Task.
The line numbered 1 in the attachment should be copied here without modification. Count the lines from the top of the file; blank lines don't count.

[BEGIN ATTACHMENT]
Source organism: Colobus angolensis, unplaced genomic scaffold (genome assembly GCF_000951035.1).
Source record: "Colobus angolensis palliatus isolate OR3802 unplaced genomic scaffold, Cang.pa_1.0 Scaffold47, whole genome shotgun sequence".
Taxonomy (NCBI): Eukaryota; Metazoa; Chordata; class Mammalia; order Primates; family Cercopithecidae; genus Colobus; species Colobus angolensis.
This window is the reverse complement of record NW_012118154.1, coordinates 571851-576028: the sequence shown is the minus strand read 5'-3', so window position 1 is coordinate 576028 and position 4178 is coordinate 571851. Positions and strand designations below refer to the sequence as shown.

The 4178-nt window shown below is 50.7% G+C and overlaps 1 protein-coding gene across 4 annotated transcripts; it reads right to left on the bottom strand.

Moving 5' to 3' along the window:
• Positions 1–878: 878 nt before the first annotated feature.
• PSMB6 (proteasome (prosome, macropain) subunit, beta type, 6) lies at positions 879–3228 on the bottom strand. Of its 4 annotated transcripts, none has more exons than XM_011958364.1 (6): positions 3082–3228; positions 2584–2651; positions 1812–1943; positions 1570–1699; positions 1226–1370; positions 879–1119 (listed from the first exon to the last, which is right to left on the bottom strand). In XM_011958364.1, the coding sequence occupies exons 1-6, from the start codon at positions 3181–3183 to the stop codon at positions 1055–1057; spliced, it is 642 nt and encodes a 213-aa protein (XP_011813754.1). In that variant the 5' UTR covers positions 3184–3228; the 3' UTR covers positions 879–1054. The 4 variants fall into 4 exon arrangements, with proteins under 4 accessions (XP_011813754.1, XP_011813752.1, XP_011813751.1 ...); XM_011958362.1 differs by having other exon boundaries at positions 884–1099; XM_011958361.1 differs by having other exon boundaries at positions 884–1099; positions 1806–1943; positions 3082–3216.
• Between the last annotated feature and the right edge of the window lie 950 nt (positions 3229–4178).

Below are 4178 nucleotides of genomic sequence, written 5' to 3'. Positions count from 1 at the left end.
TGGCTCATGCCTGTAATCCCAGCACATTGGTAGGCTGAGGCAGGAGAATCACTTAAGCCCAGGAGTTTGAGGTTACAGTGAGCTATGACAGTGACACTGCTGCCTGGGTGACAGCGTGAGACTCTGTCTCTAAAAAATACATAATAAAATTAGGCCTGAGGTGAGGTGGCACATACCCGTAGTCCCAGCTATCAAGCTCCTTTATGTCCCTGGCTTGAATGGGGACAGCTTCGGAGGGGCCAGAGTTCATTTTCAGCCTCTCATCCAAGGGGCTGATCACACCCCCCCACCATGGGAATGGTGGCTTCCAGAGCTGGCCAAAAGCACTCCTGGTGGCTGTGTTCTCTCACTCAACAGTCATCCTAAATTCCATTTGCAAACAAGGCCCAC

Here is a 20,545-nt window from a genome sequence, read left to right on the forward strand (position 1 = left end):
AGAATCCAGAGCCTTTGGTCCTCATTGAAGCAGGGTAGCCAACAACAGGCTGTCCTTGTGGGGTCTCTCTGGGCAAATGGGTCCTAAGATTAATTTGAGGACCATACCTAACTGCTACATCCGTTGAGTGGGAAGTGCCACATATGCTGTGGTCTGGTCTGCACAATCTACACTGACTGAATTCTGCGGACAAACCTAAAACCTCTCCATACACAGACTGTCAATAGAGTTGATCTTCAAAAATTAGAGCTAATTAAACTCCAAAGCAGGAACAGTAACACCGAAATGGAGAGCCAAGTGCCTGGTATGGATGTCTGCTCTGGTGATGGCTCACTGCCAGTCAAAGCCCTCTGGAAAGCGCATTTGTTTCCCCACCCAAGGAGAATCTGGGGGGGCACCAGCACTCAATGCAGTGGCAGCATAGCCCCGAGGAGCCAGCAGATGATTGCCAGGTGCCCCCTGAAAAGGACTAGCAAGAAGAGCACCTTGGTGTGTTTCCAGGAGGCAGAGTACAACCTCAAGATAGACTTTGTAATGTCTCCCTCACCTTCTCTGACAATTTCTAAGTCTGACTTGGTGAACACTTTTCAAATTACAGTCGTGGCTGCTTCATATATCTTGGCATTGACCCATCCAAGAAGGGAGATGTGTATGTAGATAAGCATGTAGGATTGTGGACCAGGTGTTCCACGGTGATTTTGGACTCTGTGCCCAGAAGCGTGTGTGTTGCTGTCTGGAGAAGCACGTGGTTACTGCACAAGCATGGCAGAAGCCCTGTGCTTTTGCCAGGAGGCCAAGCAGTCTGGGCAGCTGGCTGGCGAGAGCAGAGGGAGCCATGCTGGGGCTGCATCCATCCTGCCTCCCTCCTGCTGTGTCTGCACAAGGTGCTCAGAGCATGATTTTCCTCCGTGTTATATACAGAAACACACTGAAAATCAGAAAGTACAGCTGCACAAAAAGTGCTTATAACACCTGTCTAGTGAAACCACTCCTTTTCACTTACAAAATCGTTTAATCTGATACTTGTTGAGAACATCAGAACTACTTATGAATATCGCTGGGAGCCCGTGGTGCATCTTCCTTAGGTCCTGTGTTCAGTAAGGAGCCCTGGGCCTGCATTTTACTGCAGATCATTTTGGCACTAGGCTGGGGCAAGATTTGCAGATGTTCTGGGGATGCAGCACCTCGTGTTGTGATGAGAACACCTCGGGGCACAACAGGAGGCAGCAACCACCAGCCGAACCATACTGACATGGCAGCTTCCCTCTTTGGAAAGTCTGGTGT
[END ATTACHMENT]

Source organism: Colobus angolensis, unplaced genomic scaffold (genome assembly GCF_000951035.1).